Bob Beamon auctions off 1968 Olympic long jump medal
Beamon said he hopes the medal finds its way to someone who "understands the significance of athletic achievement."
(Photo by ANGELA WEISS / AFP)
Half a century after his 29-foot long jump at the 1968 Mexico City Summer Olympics, Bob Beamon’s record still stands – though he is ready to part with his gold medal.
“It’s time for me to pass it on,” the 77-year-old told AFP, ahead of the award’s auction by Christie’s on Thursday in New York.
Beamon’s historic leap – technically at 8.9 metres, or 29 feet and 2 1/4 inches – shattered the previous record by nearly 22 inches. It remained a world record until the 1991 Tokyo World Championships, and still stands as the top Olympic jump.
Amid a growing sports memorabilia market, the experts at Christie’s have valued it between $400,000 and $600,000.
“The auction was an excellent way to showcase the medal, but also to preserve the memories of it,” Beamon told AFP, adding he hopes it finds its way to someone who “understands the significance of athletic achievement.”
The approaching Paris Games, set for July, make for plenty of opportunities to display the gold in exhibitions for the public, he mused.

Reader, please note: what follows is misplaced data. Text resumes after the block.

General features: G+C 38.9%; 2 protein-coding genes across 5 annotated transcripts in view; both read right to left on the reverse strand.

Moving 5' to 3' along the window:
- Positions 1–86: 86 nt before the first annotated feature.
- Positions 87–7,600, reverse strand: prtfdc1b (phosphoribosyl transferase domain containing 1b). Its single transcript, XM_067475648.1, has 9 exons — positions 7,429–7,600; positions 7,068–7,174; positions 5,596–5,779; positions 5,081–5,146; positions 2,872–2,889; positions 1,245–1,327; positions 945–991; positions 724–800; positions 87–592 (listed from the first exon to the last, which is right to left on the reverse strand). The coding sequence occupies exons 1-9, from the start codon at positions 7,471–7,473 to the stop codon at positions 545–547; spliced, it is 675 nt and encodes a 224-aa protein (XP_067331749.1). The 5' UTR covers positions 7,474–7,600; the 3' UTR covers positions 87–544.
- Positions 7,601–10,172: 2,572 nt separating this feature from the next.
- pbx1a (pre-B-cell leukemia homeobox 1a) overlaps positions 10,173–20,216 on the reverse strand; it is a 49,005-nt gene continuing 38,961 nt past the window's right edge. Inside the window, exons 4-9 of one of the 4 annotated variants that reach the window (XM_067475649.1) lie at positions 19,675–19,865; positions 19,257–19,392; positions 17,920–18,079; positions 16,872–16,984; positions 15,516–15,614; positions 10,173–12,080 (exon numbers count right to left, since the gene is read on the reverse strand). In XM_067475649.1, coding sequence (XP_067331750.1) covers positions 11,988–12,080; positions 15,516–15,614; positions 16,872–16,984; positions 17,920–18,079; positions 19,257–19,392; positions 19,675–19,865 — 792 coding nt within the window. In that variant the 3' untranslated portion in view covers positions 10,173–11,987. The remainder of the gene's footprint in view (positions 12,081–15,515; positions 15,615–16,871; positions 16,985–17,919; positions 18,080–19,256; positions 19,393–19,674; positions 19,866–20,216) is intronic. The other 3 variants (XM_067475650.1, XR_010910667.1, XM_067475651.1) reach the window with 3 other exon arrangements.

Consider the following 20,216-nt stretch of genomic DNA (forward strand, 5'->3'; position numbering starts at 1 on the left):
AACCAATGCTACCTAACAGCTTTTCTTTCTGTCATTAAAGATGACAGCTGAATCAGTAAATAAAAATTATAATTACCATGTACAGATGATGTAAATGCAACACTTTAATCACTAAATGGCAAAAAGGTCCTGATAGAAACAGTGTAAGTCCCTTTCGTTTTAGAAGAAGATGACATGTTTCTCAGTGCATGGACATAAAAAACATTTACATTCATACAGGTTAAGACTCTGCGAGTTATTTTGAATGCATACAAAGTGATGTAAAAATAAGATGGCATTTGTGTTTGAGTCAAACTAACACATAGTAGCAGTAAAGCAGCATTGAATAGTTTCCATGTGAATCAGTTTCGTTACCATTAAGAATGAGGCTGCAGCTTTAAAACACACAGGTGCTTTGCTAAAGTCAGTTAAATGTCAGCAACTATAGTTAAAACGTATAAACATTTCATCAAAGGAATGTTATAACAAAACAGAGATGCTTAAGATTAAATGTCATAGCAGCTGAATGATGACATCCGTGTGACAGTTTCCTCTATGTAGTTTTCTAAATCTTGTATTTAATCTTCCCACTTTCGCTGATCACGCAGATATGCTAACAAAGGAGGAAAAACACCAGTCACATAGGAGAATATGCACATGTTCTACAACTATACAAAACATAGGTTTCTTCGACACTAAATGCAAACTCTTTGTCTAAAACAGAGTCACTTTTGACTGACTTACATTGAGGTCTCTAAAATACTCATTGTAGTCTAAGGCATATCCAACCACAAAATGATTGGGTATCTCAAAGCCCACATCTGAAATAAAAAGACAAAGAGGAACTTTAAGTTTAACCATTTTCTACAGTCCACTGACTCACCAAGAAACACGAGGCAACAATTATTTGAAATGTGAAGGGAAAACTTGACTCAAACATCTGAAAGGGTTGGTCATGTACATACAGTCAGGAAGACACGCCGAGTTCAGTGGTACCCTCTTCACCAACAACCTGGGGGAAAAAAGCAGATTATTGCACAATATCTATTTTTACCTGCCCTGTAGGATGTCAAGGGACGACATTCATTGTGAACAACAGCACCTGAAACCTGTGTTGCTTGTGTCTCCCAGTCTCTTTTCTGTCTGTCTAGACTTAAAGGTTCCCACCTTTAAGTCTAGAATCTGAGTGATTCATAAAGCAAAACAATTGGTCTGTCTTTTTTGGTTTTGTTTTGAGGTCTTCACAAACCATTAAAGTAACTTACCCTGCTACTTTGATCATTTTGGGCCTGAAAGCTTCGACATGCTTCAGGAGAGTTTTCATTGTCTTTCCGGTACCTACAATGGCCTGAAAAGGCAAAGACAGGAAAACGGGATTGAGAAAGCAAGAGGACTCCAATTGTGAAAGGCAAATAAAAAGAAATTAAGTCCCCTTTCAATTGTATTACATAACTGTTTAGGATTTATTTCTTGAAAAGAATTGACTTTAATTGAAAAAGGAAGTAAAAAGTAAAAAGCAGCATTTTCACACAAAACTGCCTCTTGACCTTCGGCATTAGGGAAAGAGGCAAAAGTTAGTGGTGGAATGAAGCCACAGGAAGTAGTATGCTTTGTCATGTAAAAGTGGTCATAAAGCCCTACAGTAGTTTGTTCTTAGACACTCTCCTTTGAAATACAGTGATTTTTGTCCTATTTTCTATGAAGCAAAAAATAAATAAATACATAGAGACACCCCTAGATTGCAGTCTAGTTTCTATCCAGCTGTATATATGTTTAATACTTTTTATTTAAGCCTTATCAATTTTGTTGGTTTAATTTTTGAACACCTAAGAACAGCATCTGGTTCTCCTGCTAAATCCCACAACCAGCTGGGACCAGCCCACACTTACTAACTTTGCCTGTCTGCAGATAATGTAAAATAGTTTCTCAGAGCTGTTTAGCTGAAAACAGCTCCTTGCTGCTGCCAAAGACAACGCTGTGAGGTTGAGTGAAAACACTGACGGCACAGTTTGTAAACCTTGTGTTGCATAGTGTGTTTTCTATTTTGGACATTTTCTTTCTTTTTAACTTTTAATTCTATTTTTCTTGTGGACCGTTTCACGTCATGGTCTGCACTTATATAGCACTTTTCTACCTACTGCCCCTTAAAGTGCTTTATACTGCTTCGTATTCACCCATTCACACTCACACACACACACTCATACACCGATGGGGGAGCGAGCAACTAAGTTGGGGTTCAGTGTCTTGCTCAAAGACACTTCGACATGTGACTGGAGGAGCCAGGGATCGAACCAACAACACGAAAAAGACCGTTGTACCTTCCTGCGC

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Beamon still remembers the “extraordinary day” that was 18 October 1968, after almost missing the games due to overstepping two of his qualifying jumps.
But “that day… everything was perfect for me. The wind was perfect. The weather when I jumped was perfect,” he recalls. “It rained right after I jumped.”
“I made a couple of mistakes in the preliminaries and I wanted to make sure that in the finals, I would get a fair jump, a legal jump,” he said.
“But to my surprise, it was not only a jump, but it was an incredible moment in history.”
It wasn’t the only piece of history made in Mexico City: those were the same games that saw John Carlos and Tommie Smith expelled from the competition after raising their fists during the US national anthem to protest discrimination against African Americans.
Smith and Carlos were castigated in much of the US media and sporting world – but that didn’t stop Beamon, also black, from raising his fist on the podium the very next day.
“It was a very important day for Tommie and John. Unfortunately, at that time, it was not interpreted in that sense,” Beamon said.
These days, Beamon has gotten back into drumming – a childhood passion he dropped when “sports became number one to me”.
The title of a recent album he recorded, with a jazz and funk group?